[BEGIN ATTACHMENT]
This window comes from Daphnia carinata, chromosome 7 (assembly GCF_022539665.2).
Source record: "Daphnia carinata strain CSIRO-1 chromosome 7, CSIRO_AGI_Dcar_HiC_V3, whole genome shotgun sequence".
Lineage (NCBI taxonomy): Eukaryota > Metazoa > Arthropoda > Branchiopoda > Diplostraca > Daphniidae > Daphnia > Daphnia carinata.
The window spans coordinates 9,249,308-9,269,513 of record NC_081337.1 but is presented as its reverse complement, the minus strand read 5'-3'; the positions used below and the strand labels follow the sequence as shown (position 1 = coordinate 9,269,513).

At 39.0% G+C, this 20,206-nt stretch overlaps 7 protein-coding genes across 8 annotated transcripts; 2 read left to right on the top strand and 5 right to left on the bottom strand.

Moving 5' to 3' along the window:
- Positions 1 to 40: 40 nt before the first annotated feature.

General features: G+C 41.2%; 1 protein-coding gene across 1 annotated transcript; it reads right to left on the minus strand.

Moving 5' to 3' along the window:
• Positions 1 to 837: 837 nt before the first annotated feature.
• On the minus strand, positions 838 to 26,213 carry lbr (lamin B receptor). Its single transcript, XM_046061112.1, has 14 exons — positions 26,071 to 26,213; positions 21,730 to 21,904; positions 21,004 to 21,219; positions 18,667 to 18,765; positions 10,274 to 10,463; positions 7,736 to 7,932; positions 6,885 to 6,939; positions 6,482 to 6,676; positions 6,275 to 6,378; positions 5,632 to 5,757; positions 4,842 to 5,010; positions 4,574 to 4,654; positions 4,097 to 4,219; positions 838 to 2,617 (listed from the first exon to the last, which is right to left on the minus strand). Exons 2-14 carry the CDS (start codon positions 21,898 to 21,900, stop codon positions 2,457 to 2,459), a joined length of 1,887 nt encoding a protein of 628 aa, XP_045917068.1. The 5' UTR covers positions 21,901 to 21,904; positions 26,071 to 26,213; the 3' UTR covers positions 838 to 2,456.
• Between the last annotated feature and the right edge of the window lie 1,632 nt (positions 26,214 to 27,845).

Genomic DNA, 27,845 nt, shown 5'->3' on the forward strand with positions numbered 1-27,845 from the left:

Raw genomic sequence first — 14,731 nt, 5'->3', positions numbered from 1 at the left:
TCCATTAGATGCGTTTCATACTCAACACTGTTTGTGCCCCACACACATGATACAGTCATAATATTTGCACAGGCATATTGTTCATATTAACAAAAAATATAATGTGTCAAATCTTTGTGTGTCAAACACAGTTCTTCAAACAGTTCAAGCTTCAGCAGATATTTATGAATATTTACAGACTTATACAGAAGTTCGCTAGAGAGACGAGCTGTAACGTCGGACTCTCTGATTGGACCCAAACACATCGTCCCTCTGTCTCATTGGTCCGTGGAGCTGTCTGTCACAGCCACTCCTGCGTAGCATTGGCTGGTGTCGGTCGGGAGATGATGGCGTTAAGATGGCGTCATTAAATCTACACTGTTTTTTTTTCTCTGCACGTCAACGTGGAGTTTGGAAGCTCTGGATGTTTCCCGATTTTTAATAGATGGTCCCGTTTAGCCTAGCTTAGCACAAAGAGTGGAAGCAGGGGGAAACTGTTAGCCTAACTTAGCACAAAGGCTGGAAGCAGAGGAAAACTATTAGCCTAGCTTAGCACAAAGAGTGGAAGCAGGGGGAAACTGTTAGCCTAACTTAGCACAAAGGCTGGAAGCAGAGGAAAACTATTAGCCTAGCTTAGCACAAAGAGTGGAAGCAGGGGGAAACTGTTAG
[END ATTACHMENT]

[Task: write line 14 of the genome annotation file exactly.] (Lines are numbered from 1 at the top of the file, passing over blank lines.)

Raw genomic sequence first — 14,731 nt, 5'->3', positions numbered from 1 at the left: